Watch The Calendar
NaNoWriMo gave me a set amount of time to write the first draft of a novel: thirty days. I thought about working on an existing piece I’d started a while back, but no. NaNoWriMo is about one novel and thirty days.
This gave me two things I needed. 1- A set deadline and 2- a sense of perspective.
When I came back from California, worried that I would not make it, worried that my laziness would get the better of me again, I had one saving grace: the calendar.
I still had weeks to work. Even though I was behind, I knew if I could just get myself to sit down for long stints of time and make myself write, I could still make my deadline.
I looked at my schedule for the rest of the month, saw the days I had free, and promised myself they would be sprint days. I gave myself high wordcount goals, often over five thousand words each day. I wrote over twenty thousand words of my novel in four days, days I had off in a row when I knew I could shut myself in my basement with just my music, my netbook, and my novel.
I also figured out when I could write before work, possibly after (which is hard for me; I work best when I just wake up and go) and what days would be the worst to write. I worked my calendar.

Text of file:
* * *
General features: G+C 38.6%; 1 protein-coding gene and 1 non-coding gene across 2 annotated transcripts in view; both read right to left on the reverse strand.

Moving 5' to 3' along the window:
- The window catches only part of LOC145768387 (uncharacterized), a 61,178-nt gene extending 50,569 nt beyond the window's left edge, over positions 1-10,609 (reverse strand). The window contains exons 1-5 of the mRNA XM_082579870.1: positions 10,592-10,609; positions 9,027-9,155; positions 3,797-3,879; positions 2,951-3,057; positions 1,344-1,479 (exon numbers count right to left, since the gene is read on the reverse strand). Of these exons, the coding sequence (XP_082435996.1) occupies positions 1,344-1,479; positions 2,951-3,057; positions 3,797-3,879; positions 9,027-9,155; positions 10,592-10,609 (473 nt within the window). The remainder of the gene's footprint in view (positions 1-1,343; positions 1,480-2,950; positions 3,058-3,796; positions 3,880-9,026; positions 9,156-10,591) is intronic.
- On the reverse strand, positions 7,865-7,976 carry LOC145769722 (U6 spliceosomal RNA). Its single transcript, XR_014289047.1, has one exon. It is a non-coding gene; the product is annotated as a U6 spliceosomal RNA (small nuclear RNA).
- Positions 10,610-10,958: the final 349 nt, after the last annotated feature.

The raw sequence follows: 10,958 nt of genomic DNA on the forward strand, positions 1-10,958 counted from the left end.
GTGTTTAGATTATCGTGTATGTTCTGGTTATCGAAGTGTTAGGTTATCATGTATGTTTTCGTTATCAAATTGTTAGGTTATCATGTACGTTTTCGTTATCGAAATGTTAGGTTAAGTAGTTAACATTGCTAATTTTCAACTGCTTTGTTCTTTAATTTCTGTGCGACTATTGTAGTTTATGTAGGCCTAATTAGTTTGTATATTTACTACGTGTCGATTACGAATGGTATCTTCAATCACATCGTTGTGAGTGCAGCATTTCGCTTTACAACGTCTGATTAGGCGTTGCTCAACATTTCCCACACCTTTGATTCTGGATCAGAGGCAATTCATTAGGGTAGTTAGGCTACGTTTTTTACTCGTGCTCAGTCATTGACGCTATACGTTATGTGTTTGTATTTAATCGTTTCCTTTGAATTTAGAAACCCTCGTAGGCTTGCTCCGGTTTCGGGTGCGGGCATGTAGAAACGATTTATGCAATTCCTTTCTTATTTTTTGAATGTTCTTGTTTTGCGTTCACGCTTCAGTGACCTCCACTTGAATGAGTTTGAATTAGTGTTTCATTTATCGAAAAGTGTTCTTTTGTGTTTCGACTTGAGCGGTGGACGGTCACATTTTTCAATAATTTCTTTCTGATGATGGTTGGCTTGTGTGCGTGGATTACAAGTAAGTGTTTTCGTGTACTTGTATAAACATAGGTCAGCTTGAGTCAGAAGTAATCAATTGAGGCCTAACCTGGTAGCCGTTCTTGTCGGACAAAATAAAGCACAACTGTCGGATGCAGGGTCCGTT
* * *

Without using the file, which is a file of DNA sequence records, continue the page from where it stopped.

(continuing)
Wordcount Is Everything, And Nothing
The point of NaNo is 50,000. The magic number. The ultimate goal. Wordcount was stressed to me, and it stressed me.
I had to make a daily quota or I would fall behind. I had to set a higher quota to make up for my lost amount of quota or I would fall even further behind.
It was the thing that loomed over my time when I was at my keyboard. And, as such, occasionally it did more harm than good.
If my first goal was to get to a certain number, I found writing harder. I struggled to hear my characters, imagine what would happen next for them, how they would react, because I had that number thumping in the background.
When I stopped, thought about the scene, thought about the people in it, how they would feel, react, what they would say, the words came. I worried about wordcount after I finished a scene, after I painted the landscape, after I expressed the mood of the moment, the feelings of the character, the experience they had.
If I fell short, I went onto another scene or I went back and enhanced the visuals or delved more into the emotions.
Wordcount takes care of itself if you write for your characters, not for the number.
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